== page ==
Presentation Title

Media Analysis of Domestic Terrorism: a Comparison of Far-Right Extremists Terrorism and Radical Islamic Terrorism

Faculty Mentor

Brandon Fryman, Wesley Nielson

Start Date

18-11-2017 10:00 AM

End Date

18-11-2017 11:00 AM

Location

BSC-Ursa Minor 29

Session

Poster 1

Type of Presentation

Poster

Subject Area

behavioral_social_sciences

Abstract

Media Analysis of Domestic Terrorism: a Comparison of Far-Right Extremists Terrorism and Radical Islamic Terrorism

Author: Cyndi Frausto, Citrus College

Mentors: Professor Brandon Fryman, Citrus College

Professor Wesley Nielsen, Citrus College and Chaffey College

Many American’s worst fear is domestic terrorism, particularly domestic terrorism, which refers to United States citizens committing terrorist acts, perpetrated by radical Islamic terrorists. Terrorism is defined by Noam Chomsky as "the calculated use of violence or threat of violence to attain goals that are political, religious, or ideological in nature...through intimidation, coercion, or instilling fear." The subject area I am exploring is domestic terrorism in the United States from 2001 to 2016. Between September 12, 2001 and December 31, 2016 the US Extremist Crime Database identified 94 total acts of domestic terrorism, with white nationalists/far-right extremists committing 62 acts, and radical Islamic terrorists committing 32 acts of terrorism. I attempted to solve the question: Are the races and religions that commit the most acts of domestic terror disproportionately labeled as terrorists by the media? The main bodies of evidence I considered in approaching my question were: the Government Accountability Office’s Report from April 2016 on violent extremism, the US Extremist Crime Database (ECDB), and top google media searches resulting from the perpetrator’s name. The number of official acts of terror as deemed by the Government Accountability Office stands in stark contrast to the number of events referred to as terrorism in the media. I found that although radical Islamic extremists commit less acts of domestic terror in comparison with far-right extremists, they are more often labeled as terrorist acts by the media. Further work in this area can help aid in a better understanding of the role the media plays in terrorist stereotypes and rhetoric.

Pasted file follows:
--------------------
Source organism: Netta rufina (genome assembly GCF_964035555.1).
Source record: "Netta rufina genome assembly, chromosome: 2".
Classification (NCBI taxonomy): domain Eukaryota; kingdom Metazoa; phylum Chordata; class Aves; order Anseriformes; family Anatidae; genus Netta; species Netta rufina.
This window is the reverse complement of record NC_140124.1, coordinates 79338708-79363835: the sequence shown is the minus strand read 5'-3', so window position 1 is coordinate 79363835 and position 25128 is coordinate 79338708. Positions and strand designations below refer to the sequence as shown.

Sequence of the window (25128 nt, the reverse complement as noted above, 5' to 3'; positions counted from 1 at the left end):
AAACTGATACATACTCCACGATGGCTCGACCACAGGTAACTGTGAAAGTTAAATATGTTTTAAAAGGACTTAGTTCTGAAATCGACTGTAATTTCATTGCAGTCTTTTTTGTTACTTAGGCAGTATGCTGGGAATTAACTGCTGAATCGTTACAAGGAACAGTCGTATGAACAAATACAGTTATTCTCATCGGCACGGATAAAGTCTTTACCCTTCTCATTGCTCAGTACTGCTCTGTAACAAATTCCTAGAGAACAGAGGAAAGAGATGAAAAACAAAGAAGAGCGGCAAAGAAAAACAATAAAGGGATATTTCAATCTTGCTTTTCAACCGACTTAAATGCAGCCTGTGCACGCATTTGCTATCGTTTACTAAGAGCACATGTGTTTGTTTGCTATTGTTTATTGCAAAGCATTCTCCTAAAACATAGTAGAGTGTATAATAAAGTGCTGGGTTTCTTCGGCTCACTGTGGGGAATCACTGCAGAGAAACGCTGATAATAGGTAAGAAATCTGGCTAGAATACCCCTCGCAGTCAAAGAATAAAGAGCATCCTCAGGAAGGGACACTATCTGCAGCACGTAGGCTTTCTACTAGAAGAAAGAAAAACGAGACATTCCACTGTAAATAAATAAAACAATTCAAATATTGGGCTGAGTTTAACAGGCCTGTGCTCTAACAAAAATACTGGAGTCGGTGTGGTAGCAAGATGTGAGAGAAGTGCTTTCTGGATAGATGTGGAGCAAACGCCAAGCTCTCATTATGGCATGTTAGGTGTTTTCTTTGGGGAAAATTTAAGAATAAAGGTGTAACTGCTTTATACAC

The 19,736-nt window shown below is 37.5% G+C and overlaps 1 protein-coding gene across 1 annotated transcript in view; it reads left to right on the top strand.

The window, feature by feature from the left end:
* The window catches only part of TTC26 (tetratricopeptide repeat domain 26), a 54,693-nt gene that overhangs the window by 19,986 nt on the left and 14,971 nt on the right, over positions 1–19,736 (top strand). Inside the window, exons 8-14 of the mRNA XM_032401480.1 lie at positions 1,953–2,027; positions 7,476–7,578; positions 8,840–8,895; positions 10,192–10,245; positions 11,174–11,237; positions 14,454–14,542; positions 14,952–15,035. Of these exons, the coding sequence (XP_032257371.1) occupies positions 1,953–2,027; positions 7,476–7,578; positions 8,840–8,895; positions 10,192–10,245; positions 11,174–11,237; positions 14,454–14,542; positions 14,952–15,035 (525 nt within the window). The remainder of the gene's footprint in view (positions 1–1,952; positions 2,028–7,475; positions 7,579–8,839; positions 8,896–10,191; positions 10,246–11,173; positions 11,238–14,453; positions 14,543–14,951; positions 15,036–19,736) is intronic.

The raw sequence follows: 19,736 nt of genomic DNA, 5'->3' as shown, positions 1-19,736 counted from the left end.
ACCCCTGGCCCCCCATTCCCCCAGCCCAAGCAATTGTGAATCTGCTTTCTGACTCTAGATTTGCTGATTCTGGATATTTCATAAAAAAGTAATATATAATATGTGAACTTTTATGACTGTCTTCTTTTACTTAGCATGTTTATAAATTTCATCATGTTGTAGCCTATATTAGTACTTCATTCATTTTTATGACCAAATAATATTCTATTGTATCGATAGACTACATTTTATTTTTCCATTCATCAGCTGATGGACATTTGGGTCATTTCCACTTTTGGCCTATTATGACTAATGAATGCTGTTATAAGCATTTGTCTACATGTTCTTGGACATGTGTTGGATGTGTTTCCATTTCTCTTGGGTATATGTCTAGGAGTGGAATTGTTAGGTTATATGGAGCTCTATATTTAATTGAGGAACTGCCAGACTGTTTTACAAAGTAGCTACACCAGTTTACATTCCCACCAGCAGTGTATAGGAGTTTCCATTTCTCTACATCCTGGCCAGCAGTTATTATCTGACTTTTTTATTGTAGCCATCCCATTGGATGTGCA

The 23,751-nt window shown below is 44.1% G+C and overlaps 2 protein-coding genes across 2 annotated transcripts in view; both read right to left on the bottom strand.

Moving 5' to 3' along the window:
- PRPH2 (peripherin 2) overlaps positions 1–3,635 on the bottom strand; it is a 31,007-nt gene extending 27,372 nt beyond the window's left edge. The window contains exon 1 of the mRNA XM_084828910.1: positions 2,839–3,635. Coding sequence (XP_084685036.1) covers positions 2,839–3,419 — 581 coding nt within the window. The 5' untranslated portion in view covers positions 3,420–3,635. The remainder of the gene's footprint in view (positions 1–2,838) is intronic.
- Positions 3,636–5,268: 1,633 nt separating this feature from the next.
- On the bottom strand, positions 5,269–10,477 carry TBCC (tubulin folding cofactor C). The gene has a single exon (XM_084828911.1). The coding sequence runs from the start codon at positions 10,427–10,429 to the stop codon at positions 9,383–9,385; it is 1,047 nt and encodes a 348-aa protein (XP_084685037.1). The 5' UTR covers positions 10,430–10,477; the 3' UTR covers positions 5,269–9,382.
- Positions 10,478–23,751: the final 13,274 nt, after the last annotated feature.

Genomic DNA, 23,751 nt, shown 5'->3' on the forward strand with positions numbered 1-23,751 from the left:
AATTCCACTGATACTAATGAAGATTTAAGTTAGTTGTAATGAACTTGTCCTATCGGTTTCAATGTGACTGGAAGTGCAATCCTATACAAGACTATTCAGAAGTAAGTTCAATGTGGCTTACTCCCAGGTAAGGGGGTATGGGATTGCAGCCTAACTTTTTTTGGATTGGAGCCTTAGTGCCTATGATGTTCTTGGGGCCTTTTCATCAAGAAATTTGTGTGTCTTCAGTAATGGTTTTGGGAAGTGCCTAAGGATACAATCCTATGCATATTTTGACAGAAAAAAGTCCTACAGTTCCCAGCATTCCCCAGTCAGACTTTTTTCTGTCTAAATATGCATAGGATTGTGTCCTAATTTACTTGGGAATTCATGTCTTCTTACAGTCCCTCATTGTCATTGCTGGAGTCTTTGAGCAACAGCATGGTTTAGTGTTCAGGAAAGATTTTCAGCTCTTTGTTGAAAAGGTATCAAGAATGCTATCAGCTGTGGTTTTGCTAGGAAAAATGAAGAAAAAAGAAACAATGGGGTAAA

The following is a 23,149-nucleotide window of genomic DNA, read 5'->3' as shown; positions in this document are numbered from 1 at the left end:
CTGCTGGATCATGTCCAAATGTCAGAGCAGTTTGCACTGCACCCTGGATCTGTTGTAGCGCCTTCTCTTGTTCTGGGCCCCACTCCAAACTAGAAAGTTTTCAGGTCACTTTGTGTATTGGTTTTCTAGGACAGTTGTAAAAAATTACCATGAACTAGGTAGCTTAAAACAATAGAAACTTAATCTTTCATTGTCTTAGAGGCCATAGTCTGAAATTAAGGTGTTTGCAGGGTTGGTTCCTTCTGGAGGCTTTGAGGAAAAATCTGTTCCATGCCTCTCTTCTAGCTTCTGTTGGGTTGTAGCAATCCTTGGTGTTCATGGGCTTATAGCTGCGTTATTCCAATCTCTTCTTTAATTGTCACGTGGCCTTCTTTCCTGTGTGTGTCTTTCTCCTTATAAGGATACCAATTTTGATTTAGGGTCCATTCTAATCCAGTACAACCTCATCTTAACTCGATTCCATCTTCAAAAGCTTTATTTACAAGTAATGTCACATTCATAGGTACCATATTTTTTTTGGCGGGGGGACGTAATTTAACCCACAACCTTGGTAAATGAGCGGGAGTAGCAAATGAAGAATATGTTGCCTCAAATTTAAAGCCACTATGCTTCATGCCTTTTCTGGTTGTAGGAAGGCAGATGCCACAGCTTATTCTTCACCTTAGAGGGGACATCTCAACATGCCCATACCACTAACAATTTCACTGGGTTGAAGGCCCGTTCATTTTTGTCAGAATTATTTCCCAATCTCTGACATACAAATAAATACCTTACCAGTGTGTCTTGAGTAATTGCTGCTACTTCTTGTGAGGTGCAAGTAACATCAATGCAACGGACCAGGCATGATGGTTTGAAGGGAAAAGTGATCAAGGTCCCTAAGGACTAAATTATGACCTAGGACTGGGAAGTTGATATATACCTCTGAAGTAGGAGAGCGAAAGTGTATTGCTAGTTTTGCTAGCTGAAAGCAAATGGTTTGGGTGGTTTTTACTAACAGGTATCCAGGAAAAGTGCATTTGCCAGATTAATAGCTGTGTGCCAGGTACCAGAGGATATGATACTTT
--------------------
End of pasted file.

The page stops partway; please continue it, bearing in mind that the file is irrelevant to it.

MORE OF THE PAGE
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Nov 18th, 10:00 AM Nov 18th, 11:00 AM

Media Analysis of Domestic Terrorism: a Comparison of Far-Right Extremists Terrorism and Radical Islamic Terrorism

BSC-Ursa Minor 29

Media Analysis of Domestic Terrorism: a Comparison of Far-Right Extremists Terrorism and Radical Islamic Terrorism

Author: Cyndi Frausto, Citrus College

Mentors: Professor Brandon Fryman, Citrus College

Professor Wesley Nielsen, Citrus College and Chaffey College

Many American’s worst fear is domestic terrorism, particularly domestic terrorism, which refers to United States citizens committing terrorist acts, perpetrated by radical Islamic terrorists. Terrorism is defined by Noam Chomsky as "the calculated use of violence or threat of violence to attain goals that are political, religious, or ideological in nature...through intimidation, coercion, or instilling fear." The subject area I am exploring is domestic terrorism in the United States from 2001 to 2016. Between September 12, 2001 and December 31, 2016 the US Extremist Crime Database identified 94 total acts of domestic terrorism, with white nationalists/far-right extremists committing 62 acts, and radical Islamic terrorists committing 32 acts of terrorism. I attempted to solve the question: Are the races and religions that commit the most acts of domestic terror disproportionately labeled as terrorists by the media? The main bodies of evidence I considered in approaching my question were: the Government Accountability Office’s Report from April 2016 on violent extremism, the US Extremist Crime Database (ECDB), and top google media searches resulting from the perpetrator’s name. The number of official acts of terror as deemed by the Government Accountability Office stands in stark contrast to the number of events referred to as terrorism in the media. I found that although radical Islamic extremists commit less acts of domestic terror in comparison with far-right extremists, they are more often labeled as terrorist acts by the media. Further work in this area can help aid in a better understanding of the role the media plays in terrorist stereotypes and rhetoric.